Human rights thinkers are trying to find out what is the foundation of principles of universalism embodied in the UDHR. Some of them argue that universalism is rooted in tradition of tolerance and universality in different cultures and religion from around the world. This thought is advanced by scholars like Kushalani, Y, 2000, in his article, Human Rights in Asia and Africa in the Human Rights Law Journal No.4, 1983.

Coming back to cultural relativism in the case of Zambia, it is important to note that Zambia, like many African countries, is deep rooted in its traditions, highly religious and very intolerant to homosexuality.

To this effect, homosexuality is a crime. One of the first things that law students normally learn in a law class is to distinguish morality from legality. Certain behaviours in society may be moral but not legal or vice versa. Sometimes when an immoral but legal act faces so much challenge from society, it goes through a process of reform until it conforms to the people’s way of life. Sometimes the law justifies why an immoral behaviour or action is legal and why it should stay that way.

However, the ideal situation is to create laws that conform to people’s norms and values to avoid a clash of morality and legality. For example killing a very terminally sick person who is in constant pain and begs for it may be morally right in some cases but very illegal. By the same token, creating a law from an action that people find offensive or distasteful may give rise to a repugnant law that people will not welcome or accept.

Only last week I talked of how our culture promotes infidelity in men and how this is widely accepted and condoned as our way of life. When it comes to issues like homosexuality, however, it is looked at with a lot of contempt and it is very normal to see people in government, the media, even social networks openly say they hate homosexuals or lesbians.

Some people go as far as saying that gay people should be shot for being ‘insane’ ‘unnatural’ or ‘evil’. Every time the issue of gay rights comes up, people get so upset, and just like when Zambia is playing football, it is one of those rare times when you see the majority of Zambians agree on one thing. This is further exacerbated by the fact that Zambia, under the second Republican president, Frederick Chiluba, was declared a Christian nation.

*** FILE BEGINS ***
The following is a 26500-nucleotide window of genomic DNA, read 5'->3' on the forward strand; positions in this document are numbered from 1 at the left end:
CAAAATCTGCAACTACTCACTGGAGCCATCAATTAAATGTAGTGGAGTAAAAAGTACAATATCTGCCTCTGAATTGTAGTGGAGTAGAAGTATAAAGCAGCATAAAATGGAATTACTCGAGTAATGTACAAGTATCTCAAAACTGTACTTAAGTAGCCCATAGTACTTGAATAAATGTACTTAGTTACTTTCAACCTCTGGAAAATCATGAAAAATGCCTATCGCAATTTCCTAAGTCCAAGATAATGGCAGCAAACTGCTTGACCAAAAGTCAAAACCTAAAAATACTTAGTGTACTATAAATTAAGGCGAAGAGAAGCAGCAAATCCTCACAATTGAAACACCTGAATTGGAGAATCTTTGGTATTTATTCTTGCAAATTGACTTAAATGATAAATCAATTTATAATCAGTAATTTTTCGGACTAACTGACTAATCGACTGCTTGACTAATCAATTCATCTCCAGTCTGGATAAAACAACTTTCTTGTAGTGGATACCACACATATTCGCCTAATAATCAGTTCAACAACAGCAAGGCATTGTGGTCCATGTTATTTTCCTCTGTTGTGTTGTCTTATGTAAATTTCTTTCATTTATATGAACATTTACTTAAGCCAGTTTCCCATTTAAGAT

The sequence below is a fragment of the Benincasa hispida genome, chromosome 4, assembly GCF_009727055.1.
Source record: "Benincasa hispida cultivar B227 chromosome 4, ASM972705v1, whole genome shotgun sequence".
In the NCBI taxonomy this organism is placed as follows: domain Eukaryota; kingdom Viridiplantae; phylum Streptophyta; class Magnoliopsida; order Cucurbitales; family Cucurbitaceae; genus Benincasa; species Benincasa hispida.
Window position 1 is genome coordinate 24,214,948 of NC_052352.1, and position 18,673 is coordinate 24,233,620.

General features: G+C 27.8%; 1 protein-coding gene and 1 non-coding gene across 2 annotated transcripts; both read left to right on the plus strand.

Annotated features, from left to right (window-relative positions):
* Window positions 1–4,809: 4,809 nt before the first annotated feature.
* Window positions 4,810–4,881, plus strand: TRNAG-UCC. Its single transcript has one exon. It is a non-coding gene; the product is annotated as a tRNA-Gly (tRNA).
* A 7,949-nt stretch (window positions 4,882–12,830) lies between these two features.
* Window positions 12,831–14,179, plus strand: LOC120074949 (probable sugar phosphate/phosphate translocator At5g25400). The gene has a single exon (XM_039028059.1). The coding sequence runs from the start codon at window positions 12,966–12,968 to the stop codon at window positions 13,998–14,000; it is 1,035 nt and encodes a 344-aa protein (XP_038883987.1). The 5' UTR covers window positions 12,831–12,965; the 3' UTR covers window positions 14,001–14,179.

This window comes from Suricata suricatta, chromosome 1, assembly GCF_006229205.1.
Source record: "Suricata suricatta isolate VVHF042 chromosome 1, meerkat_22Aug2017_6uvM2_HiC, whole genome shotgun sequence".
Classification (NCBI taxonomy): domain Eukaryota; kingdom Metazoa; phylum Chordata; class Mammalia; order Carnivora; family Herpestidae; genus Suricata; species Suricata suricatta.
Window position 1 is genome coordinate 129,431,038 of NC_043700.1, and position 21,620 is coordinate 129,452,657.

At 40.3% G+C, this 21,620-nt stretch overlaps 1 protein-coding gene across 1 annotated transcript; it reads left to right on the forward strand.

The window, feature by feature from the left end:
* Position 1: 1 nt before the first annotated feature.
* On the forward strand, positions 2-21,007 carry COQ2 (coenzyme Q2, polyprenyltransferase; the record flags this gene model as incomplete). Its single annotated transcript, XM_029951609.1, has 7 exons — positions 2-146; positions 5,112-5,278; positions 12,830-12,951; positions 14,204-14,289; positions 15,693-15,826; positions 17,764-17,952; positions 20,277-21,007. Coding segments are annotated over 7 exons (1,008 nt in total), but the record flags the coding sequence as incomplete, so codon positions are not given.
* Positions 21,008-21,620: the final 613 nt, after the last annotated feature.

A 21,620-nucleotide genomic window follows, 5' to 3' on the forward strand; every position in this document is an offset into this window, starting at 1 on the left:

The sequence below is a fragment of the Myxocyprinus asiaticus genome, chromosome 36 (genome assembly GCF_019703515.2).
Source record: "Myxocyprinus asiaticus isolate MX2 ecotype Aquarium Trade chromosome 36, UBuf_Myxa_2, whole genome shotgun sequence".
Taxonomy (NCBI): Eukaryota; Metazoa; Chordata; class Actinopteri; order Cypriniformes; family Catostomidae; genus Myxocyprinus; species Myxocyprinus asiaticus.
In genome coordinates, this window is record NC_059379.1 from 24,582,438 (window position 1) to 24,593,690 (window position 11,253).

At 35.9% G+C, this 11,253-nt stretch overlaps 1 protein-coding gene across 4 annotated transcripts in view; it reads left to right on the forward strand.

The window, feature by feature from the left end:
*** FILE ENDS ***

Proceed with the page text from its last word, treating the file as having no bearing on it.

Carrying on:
This defence of being a Christian nation is always used to advance the reason of why ungodly and unchristian behaviour should not be encouraged or condoned in the country. Others, however, argue that not everyone is a Christian and so the Christian way of life should not be imposed on everyone.

This issue is very sensitive and one where people with consenting views are normally intimidated into silence or ridicule. On Sunday, 7th April 2013, Paul Kasonkomona, the National Coordinator of an NGO called Engender Zambia was arrested after appearing on Muvi TV’s the Assignment programme, championing gay rights.

The Assistant Inspector General of police announced that he was arrested for inciting the public to take part in indecent activities and cited the section of the penal code that was used to effect his arrest. Conversely, anybody who has worked or works for international organisations or lives in certain countries knows that openly criticising gay people is not only a career suicide but also an infringement of their rights.